By MIKE MOGUIN
GTR Sports Writer
Allison Hynes is among the top wrestlers in the debut season of Broken Arrow’s girls’ program.
Hynes, a junior who wrestles in the 117-pound weight class and sports an 18-1 record this year, took her bracket by storm last month at a tournament in Dallas, pinning her opponent just seconds into the championship final.
“I had five matches in Dallas on the varsity side,” she said. “I have good coaches, so it really helps, and they got me focused and warmed up well so I was able to wrestle good.”
Wrestling competitors in another state can be challenging, Hynes said.
“It puts a lot more pressure on you than seeing someone from (the local area), because you don’t really know who they are,” she said. “You don’t know most of the girls who wrestle or how long they’ve been wrestling.”
Hynes comes from a family grounded into the sport of wrestling. Her dad is a coach and she has a brother, Elijah, a sophomore, who wrestles for the Tiger boys. She considers herself a pretty calm wrestler. “I don’t do anything crazy. I wrestle smart,” she said.
What she likes most about the sport of course is “winning a lot. I just like all of it,” Hynes added. Her favorite move is the single leg.
Before Broken Arrow got its program underway this year, Hynes wrestled boys and won her share of bouts.
“I think wrestling guys has really helped,” she said. “If I had just wrestled girls, I don’t think I would ever be as good as I am. It just helped a lot.”
But you can bet she is excited that she now has a girls team she can be a part of.
“Everyone is doing really well this year and it’s really good for (Coach) Cassidy (Jasperson), who is an amazing coach. She is really excited.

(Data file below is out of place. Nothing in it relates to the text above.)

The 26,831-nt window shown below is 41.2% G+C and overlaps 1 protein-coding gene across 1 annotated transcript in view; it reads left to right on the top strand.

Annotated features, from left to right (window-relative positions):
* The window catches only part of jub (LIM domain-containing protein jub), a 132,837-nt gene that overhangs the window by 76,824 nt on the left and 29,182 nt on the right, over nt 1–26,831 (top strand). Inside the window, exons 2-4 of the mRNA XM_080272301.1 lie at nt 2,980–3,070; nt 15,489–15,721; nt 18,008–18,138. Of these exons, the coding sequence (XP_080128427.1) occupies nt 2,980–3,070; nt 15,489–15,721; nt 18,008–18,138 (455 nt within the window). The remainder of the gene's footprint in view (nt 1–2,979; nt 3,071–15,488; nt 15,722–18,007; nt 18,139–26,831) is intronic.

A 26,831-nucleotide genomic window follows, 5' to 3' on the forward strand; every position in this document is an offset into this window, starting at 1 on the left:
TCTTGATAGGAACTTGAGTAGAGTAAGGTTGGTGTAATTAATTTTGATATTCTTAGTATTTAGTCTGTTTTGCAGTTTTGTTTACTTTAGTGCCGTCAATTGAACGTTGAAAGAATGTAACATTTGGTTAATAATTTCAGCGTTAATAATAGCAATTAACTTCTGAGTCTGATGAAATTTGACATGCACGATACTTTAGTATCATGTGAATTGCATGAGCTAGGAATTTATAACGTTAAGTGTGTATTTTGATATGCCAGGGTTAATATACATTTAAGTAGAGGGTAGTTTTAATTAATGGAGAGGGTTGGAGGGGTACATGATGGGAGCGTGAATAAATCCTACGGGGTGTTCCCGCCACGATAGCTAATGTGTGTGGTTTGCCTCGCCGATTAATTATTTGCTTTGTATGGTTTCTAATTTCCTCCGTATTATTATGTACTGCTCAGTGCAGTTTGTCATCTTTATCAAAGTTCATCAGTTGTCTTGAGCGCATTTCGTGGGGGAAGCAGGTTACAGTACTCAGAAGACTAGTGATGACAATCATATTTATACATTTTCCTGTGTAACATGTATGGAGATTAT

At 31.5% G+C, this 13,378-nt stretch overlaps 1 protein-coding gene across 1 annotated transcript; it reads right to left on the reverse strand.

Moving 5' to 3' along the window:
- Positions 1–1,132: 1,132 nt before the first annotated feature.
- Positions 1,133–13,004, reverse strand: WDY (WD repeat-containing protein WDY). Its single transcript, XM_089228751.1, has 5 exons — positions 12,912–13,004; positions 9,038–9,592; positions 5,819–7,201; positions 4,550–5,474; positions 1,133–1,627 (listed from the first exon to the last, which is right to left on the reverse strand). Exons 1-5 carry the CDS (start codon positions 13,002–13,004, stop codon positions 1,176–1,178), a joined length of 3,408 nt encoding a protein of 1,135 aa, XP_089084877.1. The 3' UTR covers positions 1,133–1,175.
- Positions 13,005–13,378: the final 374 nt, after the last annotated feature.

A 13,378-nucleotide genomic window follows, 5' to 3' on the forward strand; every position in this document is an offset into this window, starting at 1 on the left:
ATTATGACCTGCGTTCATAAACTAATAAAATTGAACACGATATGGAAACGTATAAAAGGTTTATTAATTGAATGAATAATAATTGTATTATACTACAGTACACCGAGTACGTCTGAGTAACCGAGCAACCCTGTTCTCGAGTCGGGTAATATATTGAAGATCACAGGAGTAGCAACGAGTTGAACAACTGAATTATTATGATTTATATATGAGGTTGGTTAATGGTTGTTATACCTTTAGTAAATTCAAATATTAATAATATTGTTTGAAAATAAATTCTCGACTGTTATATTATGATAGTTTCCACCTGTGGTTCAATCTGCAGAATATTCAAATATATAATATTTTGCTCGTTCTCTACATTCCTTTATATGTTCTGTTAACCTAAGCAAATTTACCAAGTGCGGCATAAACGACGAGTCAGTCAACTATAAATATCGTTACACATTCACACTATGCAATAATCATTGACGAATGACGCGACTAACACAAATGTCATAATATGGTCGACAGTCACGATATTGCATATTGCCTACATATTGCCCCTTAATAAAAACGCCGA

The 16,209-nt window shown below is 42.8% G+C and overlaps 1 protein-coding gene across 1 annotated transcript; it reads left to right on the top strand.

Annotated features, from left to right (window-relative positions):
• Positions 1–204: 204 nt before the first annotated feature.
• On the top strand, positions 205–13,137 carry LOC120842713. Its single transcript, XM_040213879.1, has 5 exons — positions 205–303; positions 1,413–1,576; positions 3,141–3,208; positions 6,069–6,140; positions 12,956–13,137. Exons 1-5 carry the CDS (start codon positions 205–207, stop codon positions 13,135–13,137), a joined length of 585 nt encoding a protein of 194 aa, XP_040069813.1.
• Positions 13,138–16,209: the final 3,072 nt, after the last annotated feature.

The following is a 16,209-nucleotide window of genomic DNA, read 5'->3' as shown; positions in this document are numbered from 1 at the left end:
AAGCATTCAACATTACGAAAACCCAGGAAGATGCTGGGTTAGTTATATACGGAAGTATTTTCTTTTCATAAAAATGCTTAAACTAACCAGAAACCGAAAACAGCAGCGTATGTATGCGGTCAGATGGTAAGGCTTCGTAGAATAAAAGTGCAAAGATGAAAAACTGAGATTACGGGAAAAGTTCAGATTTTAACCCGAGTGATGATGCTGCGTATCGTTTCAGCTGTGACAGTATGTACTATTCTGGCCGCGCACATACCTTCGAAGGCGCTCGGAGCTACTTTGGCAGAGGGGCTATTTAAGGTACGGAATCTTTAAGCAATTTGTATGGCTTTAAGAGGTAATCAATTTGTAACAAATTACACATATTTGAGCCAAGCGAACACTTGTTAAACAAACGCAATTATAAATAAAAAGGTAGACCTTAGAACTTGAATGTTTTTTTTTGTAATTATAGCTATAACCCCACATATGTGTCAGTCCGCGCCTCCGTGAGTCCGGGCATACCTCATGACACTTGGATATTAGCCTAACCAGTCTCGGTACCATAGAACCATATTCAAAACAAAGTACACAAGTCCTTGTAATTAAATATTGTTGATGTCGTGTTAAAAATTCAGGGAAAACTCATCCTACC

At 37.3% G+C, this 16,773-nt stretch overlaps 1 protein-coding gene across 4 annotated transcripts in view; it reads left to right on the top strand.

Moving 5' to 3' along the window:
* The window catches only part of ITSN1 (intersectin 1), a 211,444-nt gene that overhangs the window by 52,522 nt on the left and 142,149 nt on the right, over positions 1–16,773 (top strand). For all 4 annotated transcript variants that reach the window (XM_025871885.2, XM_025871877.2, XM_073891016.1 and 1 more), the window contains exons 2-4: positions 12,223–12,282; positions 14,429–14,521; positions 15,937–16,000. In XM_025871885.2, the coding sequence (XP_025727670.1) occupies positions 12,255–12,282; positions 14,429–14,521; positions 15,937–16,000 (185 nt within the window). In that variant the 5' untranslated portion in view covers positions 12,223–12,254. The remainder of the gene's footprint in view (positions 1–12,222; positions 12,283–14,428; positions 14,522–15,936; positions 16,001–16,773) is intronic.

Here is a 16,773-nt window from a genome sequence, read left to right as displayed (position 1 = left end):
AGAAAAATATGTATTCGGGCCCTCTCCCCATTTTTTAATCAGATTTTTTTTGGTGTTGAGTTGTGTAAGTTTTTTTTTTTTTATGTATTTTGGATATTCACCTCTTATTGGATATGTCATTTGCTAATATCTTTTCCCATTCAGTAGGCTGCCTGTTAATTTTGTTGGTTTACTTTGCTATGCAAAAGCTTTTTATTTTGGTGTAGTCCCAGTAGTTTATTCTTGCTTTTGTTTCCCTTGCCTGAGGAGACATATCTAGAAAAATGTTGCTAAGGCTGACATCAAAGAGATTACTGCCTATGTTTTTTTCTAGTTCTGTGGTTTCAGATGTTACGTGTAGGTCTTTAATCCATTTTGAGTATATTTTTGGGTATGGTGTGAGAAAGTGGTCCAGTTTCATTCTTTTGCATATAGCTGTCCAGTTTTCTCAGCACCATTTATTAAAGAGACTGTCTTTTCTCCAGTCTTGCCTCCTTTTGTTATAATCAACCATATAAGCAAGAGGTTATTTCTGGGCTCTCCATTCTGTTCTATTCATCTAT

“I really like (having Jasperson as a coach). especially because she can still wrestle and can still compete if she wants to,” Hynes said. “So I get to wrestle with her. I can wrestle around with her some and it just really helps.”
Hynes and her Broken Arrow teammates believe other schools, particularly in those in Class 6A and in the area, will launch some girls’ teams in the near future.
“A lot of schools are already talking about it,” she said. “Right after the news came out that we were starting a girls program, many other schools started theirs in Oklahoma. I expect it to keep on growing and I expect more schools to open up to it.”
Among those schools that have started a girls’ wrestling program is Claremore, where Kearanie Johnson, another top girls’ wrestler, competes. Hynes said that Johnson has been her toughest foe.
“She’s been wrestling just as long as I have and she works just as hard as I do, which helped. She just throws a lot,” Hynes said.
“I practiced with her last year some and we have wrestled twice this year,” she added.
And of course, Hynes is excited about the future of the new program.
“I think the girls that are wrestling here have a lot of potential and they all just want to be here, which helps a lot, and they all listen very well. They understand how to wrestle.”
“I’m expecting big things,” she added. “I think by next year, we’ll be even better than we are right now. We’re already showing our potential. I just expect us to keep growing and getting better.”
Tiger Quick Hits
Broken Arrow football players signed letters of intent to play college football back in December. As expected, offensive lineman Andrew Raym signed with the University of Oklahoma. But Miles Slusher flipped on his commitment. Having originally verbally commit to Oregon last summer, Slusher changed his mind and signed with the University of Arkansas.